Last week, the House of Lords Select Committee published their report. In it lies their findings from a call for evidence last year, and it is a masterpiece. Never before have I seen so many disability rights issues analysed in such detail. The picture it paints is not a pretty one, it is a warts and all portrait of the everyday epic fails that those of us with a disability know oh so well.
One of the main problems underlying the underperformance of the Equality Act 2010 is the lack of a simple answer to "Who's in charge of making sure this works?"
Nicky Morgan MP explained that: "At the Government Equalities Office, we give advice to departments about the... Equality Act." Meanwhile, Pat Russell, the Head of the Office for Disability Issues stated that their purpose was to: "develop and monitor the cross-government disability strategy; co-ordinate the representation of UK interests [in the UN Convention on the Rights of People with Disabilities]; promote engagement with disabled people as part of routine policy and programme development and delivery; and promote actions and activities that remove the barriers that disabled people face." Minister for Disabled People, Justin Tomlinson MP, is responsible for cross-government disability issues and strategy, disability benefits, mental health matters, carers and Access to Work. Everybody got that? Good. Now could someone please explain it to me?
Then there's the Equality and Human Rights Commission, who's duties are to: "Promote understanding of the importance of and encourage good practice in relation to equality and diversity; promote equality of opportunity; promote awareness and understanding of rights under the Equality Act; enforce the Equality Act; and work towards the elimination of unlawful discrimination and unlawful harassment."
Wait a second, the EHRC have a duty to "enforce the Equality Act". Brilliant, we can say it's their fault. Except that it isn't. They have a pretty good record on taking disability discrimination cases to court, and their powers are limited by their available funds. "The budget of the EHRC has dropped by 75% since 2010, first as a result of the 2010 comprehensive spending review, then following a comprehensive budget review in 2012."
So it's the Chancellor's fault? Huzzah! Tempting though it is to hitch a lift on that bandwagon, the Chancellor is not the sole reason the Equality Act 2010 did not deliver on its expectations. Sure, the extra funding might have helped, but there are plenty of big businesses with scores of lawyers working for them who have chosen to ignore their responsibilities under the Act, acting illegally by choice.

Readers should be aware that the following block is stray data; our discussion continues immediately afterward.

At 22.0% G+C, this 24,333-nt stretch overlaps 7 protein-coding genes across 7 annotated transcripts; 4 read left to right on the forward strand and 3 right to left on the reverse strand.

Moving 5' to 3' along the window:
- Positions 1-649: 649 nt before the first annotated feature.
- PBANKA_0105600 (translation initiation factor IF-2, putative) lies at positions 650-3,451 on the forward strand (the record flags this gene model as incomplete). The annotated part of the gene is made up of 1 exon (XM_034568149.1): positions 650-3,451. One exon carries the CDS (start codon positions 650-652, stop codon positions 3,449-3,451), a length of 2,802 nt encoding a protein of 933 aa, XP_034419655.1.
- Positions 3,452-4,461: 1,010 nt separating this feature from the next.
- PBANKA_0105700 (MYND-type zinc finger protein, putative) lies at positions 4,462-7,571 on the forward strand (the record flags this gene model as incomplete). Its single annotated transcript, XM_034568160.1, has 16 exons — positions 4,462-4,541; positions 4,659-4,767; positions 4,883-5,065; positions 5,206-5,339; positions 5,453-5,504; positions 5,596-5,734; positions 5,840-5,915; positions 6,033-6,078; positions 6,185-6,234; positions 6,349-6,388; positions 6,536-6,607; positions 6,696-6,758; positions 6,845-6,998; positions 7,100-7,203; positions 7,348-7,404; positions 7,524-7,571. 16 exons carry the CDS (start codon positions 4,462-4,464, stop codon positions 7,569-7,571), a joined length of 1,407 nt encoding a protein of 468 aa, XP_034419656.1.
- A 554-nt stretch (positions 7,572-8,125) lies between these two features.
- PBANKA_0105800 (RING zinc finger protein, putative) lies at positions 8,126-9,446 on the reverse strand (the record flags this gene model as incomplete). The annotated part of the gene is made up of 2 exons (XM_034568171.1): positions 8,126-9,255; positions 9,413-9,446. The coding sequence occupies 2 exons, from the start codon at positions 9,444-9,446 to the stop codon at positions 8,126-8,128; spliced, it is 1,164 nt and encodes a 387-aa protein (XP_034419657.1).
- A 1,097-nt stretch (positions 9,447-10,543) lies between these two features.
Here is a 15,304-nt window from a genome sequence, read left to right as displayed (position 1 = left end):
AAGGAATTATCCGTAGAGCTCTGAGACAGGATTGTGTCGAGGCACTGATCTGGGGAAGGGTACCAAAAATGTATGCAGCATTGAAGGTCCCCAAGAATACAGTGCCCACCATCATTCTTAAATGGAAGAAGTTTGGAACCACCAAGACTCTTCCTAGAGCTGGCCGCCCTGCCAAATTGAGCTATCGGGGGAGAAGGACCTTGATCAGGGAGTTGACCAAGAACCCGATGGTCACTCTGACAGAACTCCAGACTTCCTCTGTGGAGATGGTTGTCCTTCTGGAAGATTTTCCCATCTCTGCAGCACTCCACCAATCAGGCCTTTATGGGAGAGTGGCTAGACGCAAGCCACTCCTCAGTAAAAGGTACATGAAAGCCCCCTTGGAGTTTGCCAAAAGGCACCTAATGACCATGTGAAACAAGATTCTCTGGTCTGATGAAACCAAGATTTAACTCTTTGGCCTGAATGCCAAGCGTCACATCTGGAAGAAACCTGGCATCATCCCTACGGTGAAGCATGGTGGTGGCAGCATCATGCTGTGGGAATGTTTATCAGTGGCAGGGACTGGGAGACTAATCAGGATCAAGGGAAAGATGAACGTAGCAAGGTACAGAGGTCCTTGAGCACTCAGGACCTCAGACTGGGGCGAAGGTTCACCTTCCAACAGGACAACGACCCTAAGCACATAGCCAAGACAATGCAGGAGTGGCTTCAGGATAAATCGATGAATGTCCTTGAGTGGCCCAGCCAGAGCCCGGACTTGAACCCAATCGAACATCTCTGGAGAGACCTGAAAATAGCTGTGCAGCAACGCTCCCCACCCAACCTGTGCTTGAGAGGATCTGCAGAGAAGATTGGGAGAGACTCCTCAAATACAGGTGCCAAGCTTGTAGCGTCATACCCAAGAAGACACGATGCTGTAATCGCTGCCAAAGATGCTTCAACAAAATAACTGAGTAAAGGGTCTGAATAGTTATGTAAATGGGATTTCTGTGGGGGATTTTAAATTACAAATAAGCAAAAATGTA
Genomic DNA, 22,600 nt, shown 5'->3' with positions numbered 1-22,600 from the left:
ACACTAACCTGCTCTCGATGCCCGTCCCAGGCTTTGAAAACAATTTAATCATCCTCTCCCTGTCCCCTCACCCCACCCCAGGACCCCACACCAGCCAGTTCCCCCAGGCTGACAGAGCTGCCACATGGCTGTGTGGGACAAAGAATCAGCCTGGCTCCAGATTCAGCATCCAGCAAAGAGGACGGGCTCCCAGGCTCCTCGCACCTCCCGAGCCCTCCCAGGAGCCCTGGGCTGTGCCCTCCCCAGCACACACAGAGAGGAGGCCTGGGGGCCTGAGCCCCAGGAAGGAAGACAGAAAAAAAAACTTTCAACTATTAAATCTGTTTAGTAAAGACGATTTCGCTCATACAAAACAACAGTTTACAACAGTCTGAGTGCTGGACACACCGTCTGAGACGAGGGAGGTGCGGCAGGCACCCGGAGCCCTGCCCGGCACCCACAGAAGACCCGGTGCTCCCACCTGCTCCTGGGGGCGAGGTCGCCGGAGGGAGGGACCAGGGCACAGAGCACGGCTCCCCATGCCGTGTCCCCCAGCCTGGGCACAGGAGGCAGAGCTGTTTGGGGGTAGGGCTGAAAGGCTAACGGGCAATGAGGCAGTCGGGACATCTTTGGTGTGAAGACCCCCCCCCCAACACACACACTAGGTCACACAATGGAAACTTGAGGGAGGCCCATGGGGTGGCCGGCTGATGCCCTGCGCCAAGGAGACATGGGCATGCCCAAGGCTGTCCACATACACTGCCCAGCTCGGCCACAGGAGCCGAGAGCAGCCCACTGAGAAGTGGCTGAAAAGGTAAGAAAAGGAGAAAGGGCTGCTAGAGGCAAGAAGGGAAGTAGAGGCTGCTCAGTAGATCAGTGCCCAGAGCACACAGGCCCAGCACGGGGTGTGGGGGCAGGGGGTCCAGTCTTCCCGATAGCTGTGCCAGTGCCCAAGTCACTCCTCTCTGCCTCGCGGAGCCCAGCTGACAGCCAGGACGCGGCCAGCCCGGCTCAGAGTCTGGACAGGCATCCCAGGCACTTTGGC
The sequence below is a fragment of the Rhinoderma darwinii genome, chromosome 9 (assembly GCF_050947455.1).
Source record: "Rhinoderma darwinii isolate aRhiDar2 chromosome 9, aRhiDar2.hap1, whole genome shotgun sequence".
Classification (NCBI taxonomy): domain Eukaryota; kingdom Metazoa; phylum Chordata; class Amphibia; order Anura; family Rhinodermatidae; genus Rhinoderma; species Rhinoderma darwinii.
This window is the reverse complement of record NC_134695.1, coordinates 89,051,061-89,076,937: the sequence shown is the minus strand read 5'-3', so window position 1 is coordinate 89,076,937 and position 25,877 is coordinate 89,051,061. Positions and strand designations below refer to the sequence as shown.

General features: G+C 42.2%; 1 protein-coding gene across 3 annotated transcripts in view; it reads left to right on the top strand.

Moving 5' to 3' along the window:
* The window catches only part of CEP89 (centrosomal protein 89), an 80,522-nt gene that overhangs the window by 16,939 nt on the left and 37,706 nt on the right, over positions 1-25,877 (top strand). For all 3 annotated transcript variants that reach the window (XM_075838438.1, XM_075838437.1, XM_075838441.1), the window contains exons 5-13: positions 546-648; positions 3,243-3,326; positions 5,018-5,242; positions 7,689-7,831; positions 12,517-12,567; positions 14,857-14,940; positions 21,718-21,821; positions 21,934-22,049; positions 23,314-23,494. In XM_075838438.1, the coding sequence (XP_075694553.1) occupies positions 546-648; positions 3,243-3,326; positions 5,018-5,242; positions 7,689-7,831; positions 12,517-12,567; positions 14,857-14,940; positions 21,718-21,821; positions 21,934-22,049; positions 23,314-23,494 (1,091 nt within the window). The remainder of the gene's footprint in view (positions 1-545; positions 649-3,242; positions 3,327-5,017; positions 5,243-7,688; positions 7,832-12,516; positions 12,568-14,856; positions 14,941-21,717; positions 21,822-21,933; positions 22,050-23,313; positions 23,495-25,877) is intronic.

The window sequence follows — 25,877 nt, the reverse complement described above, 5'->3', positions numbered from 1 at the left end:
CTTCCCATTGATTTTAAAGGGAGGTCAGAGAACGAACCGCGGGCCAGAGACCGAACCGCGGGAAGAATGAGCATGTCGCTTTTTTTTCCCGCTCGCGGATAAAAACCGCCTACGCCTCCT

Some of the largest high street names still don't even have step-free access to all their premises. I'm not talking about the Grade 1 listed architectural stunners which may be unadaptable, but the late 20th century eyesores that shamelessly flout the law. So it's all their fault.
Well, no. Disabled people have and indeed exercise the right to sue these businesses, and though Legal Aid was cut for employment cases, it is still available for discrimination under the Equality Act 2010. We have the ability to haul these businesses in front of a judge and make them change their ways, but largely we don't. Are we to blame? Did we just look at the world around us and go 'meh, it'll do'?
No. Legal proceedings can be time consuming, and difficult to navigate without expert help. Douglas Johnson, from the Law Centres network, said: "There are precious few firms of solicitors in the country that will go anywhere near a discrimination case. That is why the [Equality] Act is not being enforced. It is simply not cost effective for most firms of solicitors to take that risk from a business sense." So it's the fault of lawyers is it?
Well, no, of course not. There are some very talented lawyers out there, breaking new ground on the battlefield of justice on our behalf. Some of them even do this for free.
The truth of the matter is that I really don't care. I just don't care who is ultimately to blame; childish finger-pointing won't resolve these issues or any other. The question I would like to ask and answer is: Who is going to sort out this mess? The answer is simply: All of the above.
The House of Lords report includes a good number of pretty sensible looking recommendations, and hopefully the media will hold to account those who do need heed those recommendations.
The evidence received by the Committee has been published in full and the Contents page of the 1,271 pages of evidence reads like a who's who of the disability rights movement. The rest of it reads like a charge sheet, breaches of the law from all across the country laid out in neat type for public scrutiny. I have not yet made my way through all 1,271 pages, but I think it is a good starting point for the next 20 years of the disability rights movement. It can be used as a historical record to measure progress against, a source to refer back to and say "How much have things changed since 2016?"
The Equality Act 2010 did not deliver on the promise of equality for disabled people. The saga continues...